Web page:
5 US Metal Manufacturing Trends in 2021: Technology, Reshoring, and More

American flag waving in the wind

2020 has certainly been an … interesting year in U.S. manufacturing. 

Though the first quarter of the year was poised for a decent start, that simply didn’t happen. The COVID-19 pandemic threw a giant wrench in the works on a global scale. 

 Internationally, manufacturing grinded to a near halt, with trade following suit. While recovery from the first few months of 2020 has happened, the pandemic is still very much with us.  

On the homefront, U.S. gross domestic product (GDP) decreased by 5% in Q1 2020, and plummeted by an estimated 32% in Q2. 

 American metal fabrication was not immune to cornoavirus’s impacts. During the first half of 2020, domestic metal fabrication fell 2.7% in the first quarter, followed by a decline of 11.2% in the second. 

 In the midst of these troubling times, manufacturers were forced to rethink their day-to-day and implement immediate changes. These changes are likely to stick around.  

What else do we see happening down the line?

5 Domestic Metal Manufacturing Trends to Watch

In gearing up for 2021, here are five current manufacturing trends you should be aware of: 

  1. Agility 
  2. Automation
  3. Upskilling 
  4. Reshoring
  5. 3D Printing  

1. Agility 

Adopting new processes to meet market demand is nothing new. However, more executives are looking to ”agile” methodology for their operations. 

Agility in manufacturing isn’t about moving from one task to another quickly. Rather, it’s about anticipating needs or changes and seamlessly shifting gears. It’s also about prioritizing tasks for efficiency -- something all manufacturers can benefit from.  

The coronavirus pandemic was a proving ground of sorts for agility in manufacturing. With supply chains hampered and some domestic facilities outright shut down during quarantine, makers of metal-based products were forced to adapt to their new circumstances quickly. Those that successfully navigated the initial months of the pandemic attributed agility to maintaining business as close to normal as possible.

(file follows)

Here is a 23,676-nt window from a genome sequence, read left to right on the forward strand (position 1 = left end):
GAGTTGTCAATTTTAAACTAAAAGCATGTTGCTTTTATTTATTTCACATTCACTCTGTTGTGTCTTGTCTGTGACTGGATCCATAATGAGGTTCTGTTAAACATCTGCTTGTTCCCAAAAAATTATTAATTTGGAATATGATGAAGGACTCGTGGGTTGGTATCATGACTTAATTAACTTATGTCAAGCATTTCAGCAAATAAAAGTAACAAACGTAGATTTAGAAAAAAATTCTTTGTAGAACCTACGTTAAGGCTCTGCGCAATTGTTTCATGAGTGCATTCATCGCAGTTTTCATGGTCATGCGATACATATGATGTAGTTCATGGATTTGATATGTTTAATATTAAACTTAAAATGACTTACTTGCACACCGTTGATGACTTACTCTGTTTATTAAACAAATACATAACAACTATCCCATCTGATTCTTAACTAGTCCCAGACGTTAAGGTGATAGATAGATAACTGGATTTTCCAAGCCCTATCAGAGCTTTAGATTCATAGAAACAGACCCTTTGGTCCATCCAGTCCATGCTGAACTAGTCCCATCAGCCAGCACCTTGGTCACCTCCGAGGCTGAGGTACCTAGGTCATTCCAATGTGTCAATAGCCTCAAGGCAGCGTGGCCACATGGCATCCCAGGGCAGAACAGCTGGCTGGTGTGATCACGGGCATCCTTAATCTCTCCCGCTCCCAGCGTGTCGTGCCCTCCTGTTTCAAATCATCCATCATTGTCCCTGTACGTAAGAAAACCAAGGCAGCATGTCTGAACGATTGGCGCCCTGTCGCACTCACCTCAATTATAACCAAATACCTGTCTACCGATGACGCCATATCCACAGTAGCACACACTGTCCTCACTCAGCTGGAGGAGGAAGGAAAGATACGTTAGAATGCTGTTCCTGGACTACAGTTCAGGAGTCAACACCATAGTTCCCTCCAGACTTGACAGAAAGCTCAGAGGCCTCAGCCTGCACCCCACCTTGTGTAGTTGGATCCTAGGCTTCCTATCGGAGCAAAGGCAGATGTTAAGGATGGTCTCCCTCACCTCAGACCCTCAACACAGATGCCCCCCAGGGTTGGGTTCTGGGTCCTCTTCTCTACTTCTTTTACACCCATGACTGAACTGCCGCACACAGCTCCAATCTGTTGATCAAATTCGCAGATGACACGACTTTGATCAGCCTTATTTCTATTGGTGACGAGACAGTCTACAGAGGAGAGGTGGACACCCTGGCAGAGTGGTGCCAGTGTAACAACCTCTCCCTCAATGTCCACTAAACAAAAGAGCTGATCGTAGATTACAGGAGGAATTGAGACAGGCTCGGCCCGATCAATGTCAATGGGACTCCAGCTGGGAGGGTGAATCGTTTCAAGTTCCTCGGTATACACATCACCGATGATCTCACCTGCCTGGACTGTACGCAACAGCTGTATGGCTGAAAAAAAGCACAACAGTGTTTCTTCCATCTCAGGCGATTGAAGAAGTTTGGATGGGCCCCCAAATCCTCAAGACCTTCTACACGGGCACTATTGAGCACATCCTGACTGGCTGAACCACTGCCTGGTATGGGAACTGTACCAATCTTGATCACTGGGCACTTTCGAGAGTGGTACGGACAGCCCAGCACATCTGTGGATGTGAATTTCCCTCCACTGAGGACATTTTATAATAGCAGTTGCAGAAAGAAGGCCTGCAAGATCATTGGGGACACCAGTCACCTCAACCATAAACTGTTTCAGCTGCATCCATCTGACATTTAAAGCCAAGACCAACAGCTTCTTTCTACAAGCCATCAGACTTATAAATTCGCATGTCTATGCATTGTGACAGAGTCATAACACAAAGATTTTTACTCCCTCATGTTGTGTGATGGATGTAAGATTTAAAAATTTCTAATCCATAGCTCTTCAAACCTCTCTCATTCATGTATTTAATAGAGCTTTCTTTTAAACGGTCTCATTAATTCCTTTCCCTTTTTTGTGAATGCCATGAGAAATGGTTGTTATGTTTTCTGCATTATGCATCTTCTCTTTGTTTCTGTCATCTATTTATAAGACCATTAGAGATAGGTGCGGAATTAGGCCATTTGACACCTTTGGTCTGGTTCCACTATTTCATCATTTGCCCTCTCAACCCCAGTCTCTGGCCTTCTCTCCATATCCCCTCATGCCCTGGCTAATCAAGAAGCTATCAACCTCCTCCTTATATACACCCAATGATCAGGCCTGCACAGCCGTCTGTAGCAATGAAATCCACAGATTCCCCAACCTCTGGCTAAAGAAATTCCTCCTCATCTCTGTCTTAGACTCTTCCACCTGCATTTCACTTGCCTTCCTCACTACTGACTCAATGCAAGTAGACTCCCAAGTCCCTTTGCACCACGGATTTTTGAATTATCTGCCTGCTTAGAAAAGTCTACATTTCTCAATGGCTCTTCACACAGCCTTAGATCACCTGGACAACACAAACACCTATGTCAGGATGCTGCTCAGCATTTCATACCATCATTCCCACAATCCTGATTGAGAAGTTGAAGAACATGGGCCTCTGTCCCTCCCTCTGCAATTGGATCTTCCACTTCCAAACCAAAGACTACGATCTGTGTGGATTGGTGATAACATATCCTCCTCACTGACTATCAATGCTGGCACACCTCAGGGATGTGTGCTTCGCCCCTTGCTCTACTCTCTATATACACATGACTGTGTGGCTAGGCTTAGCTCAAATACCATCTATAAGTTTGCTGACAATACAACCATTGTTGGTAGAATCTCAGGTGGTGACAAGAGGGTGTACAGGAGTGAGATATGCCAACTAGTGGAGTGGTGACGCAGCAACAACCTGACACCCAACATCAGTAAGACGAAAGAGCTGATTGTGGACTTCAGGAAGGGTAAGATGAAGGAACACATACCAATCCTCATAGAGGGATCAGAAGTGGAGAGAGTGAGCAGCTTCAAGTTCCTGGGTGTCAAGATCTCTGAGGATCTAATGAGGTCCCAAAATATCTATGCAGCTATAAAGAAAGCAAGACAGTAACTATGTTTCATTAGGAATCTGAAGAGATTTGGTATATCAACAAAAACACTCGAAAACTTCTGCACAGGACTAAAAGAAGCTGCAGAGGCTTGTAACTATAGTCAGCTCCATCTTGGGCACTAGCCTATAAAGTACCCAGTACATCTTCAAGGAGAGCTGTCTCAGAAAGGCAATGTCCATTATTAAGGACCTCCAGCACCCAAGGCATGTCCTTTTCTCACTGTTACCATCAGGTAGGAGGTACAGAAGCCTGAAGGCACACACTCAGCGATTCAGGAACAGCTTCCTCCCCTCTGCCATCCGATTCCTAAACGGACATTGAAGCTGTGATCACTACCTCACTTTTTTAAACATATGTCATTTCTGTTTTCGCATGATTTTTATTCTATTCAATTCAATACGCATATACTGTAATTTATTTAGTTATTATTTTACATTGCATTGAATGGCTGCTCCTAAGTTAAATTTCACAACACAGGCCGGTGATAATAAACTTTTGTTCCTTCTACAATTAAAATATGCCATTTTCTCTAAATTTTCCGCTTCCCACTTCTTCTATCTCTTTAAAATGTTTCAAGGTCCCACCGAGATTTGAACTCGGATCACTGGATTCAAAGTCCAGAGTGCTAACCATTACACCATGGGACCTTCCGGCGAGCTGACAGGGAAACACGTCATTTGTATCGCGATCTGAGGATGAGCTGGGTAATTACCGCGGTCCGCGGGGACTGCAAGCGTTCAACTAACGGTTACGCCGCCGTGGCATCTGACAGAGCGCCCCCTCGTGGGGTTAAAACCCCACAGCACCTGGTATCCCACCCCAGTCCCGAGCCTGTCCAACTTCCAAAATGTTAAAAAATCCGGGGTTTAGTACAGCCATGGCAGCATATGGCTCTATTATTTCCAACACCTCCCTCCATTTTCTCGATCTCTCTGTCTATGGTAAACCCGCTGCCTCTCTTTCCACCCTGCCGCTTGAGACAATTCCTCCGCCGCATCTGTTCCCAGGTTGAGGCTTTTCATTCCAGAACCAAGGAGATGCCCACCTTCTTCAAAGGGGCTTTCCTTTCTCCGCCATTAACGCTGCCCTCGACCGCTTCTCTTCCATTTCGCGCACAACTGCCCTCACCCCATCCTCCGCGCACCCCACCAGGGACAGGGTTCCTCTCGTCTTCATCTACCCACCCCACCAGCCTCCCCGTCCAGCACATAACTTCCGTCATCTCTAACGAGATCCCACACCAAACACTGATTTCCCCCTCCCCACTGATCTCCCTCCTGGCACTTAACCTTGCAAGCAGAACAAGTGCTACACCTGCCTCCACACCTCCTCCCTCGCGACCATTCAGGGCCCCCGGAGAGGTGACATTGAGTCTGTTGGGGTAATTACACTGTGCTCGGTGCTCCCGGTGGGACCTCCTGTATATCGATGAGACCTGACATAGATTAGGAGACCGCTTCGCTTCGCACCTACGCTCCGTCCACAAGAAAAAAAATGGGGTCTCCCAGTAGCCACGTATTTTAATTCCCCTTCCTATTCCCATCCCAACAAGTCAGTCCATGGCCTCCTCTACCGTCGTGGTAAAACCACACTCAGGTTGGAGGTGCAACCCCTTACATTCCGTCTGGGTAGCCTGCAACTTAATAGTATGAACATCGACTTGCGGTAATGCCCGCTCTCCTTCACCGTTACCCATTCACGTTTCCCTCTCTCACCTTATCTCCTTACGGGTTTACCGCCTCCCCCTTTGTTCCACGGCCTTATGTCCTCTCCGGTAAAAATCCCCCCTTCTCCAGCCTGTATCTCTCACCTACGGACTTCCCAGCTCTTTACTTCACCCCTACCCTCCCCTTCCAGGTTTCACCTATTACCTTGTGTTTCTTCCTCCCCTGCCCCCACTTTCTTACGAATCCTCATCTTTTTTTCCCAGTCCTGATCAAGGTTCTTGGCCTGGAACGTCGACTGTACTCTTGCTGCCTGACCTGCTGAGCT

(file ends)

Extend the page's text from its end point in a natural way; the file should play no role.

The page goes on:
Given how quickly life changed in 2020, it’s no surprise that decision makers in manufacturing want their operations to be proactive, rather than reactive. 

2. Automation

From AI monitoring and predictive maintenance to robots completing tasks, automation will become more of a new normal in manufacturing. That doesn’t mean we’ll be seeing humanless factories anytime soon. 

The use of automated technology and machine learning in manufacturing allows for more focus on actual product innovation. Increases in automation in the metal manufacturing industry could improve overall growth and efficiency

Better products = more customers = more profit. 

From a practical standpoint, when something such as a pandemic hits, robots don’t get sick. That means manufacturing automation elements of a production line or supply chain remain up and running, while executives can align resources (workers) to safely meet demands. 

Again, robots aren’t taking over; they’re just likely to become a more common sight on shop floors.